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Tide's iPod absurdity

Posted by: Jessi Hempel on May 24, 2007

Rob Walker says he makes a real effort to avoid aggressively logoed merchandise. I don’t. But here’s something we have in common. we think this is hot:

Tide's iPod

I’d carry this anytime over U2’s branded iPod. Maybe it’s because the iPod is prominently situated next to hip-looking vintage t-shirts on Tide’s Web site. Maybe it’s because the iPod giveaway (and it is indeed yet another iPod giveaway) and t-shirt sale is for a good cause: Give loads of hope to New Orleans Today, says the site. (Though I’m not sure what that means on first read.) But more likely, it’s because this iPod is so absurd that it is seemingly making fun of itself. And that’s fashionable.

Rob’s writes the Consumed columnn in the NYT Sunday Magazine, and he keeps a smart blog.

Reader Comments

Pete Mortensen

May 29, 2007 1:03 PM

I have to admit, I'm pretty torn about the Tide iPod (a nano, from the looks of it). It's stylish, and the intent of a project to bring new homes to New Orleans is one I can get behind, but something about it feels a bit too much of a put-on.

Call me cynical, but the maximum output of buying Tide vintage T-shirts will be 10 houses in New Orleans. To me, this reflects something deeply wrong with a lot of corporate social responsibility efforts. Rather than making a donation of a share of profits to a cause a routine part of business or, better still, part of the business plan, companies mark a donation to charity as an extraordinary event.

In this case, it's worse. The donation is framed up as dependent on the actions of ordinary people to buy these houses, but then an artificial limit is placed on the money that can be raised. No matter how many t-shirts get purchased, 10 houses will be built in New Orleans. Why involve outside people in that process at all. It's a mistake Fox executives recently made on American Idol. They vowed to donate 10 cents per vote on the "Idol Gives Back" episode -- up to $5 million. Well, what about the extra votes? I think they ended up with nearly 80 million phone calls, but the company grew no more generous on behalf of their eager callers.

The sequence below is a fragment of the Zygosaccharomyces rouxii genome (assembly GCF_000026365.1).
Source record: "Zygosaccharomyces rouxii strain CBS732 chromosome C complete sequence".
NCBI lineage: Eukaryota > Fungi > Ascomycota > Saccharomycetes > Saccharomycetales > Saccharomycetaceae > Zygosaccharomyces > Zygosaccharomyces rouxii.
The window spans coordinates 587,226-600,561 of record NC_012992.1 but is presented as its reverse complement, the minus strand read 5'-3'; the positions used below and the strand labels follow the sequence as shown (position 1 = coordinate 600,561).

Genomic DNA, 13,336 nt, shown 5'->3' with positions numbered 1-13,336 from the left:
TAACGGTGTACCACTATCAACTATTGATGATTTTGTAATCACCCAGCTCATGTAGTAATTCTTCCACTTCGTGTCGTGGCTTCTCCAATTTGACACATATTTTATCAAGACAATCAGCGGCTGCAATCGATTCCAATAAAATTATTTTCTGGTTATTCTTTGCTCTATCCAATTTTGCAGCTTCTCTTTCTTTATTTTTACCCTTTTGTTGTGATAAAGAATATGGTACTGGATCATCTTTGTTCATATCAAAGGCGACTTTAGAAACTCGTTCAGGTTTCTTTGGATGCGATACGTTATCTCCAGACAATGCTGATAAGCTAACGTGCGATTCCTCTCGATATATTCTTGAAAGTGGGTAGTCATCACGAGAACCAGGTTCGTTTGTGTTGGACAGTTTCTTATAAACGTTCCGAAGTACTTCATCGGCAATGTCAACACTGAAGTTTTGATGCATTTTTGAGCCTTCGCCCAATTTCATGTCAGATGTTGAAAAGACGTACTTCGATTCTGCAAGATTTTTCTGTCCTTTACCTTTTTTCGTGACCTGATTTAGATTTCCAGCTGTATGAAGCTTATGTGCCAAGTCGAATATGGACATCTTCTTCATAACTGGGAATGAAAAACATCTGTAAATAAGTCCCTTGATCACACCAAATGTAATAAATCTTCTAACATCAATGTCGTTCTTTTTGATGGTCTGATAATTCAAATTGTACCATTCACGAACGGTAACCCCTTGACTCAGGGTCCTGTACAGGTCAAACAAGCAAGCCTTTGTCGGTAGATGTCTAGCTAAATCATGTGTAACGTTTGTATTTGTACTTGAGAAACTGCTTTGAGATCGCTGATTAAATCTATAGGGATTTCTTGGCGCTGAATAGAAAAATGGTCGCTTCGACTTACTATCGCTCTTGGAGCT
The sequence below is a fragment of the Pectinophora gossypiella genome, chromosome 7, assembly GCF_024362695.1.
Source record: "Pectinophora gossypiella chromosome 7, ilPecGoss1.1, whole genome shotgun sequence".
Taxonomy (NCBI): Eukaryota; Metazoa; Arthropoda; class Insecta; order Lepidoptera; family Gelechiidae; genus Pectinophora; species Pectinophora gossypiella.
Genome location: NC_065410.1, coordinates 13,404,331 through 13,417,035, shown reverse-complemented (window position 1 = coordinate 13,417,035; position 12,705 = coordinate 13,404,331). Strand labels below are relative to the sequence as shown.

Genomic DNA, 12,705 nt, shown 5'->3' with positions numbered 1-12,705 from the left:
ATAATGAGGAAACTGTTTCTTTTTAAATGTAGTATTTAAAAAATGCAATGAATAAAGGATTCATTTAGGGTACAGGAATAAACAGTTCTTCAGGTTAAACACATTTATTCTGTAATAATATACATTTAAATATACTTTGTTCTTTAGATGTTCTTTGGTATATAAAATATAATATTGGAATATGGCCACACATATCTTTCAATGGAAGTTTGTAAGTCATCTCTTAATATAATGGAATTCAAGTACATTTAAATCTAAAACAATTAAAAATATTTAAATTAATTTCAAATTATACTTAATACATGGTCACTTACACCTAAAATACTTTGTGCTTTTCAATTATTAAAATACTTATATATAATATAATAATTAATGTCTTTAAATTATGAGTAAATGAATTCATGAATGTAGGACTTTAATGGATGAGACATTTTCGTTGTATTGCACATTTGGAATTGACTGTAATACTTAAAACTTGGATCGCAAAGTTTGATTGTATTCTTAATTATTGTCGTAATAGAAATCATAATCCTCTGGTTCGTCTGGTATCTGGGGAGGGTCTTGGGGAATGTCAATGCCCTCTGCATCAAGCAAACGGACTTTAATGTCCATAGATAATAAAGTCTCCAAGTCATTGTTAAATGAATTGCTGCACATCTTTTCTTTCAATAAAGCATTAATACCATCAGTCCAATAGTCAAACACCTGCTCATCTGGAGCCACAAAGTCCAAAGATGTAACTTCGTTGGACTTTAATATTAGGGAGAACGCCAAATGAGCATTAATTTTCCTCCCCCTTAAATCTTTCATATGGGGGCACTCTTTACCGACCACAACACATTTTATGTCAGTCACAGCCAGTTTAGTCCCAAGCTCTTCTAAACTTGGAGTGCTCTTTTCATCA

I don't know if this is cynical, exactly, but it implies that companies take contributions they could manage on their own anyway -- we can build 10 houses, we can afford to donate $5 million -- and then come up with a game so that people feel like they're part of a social cause. I imagine, at some point, this kind of ruse will lead to a backlash. If I'm buying a shirt that will have a social impact, do I get upset and demand my dollars back if my purchase comes after the cap has been reached?

People can sense when they're being manipulated, and this strikes me as a dangerous line to walk. When contrasted against the business model of the Product RED lines or of Tom's Shoes, which sends a free pair of shoes to a needy child in South America every time they sell a pair to a well-off customer, it's pretty clear that these one-offs reflect a very constrained view of the potential for social good to lead to good business.

Still, I do like the Tide iPod. Anyway to get a partnership with Apple going ala the (iPod)RED so that every purchase means dollars for New Orleans, not just up to the first 10 houses?

(Originally posted to Better Than New)

Jessi Hempel

May 29, 2007 5:06 PM

I agree with you Pete. Not sure if I made it clear in the post, but I'm OVER cause-marketing at the moment. Too much. Even the kids in my Park Slope neighborhood hawk their lemonade on hot weekends to the cry of "Lemonade for New Orleans!" or some such. I don't pay attention to the details anymore. I assume with every product promising social good these days that the "good" is a marketing scheme. And I'm not into it.

(I like the iPod because it's orange and that's hot. And it says "Tide" and that's weird.)

Pete Mortensen

May 29, 2007 6:28 PM

Teaches me to post without coffee. Orange iPods with the Tide logo are hot. It's a shame they can't just come out and sell it, but that's trademark law, I guess.

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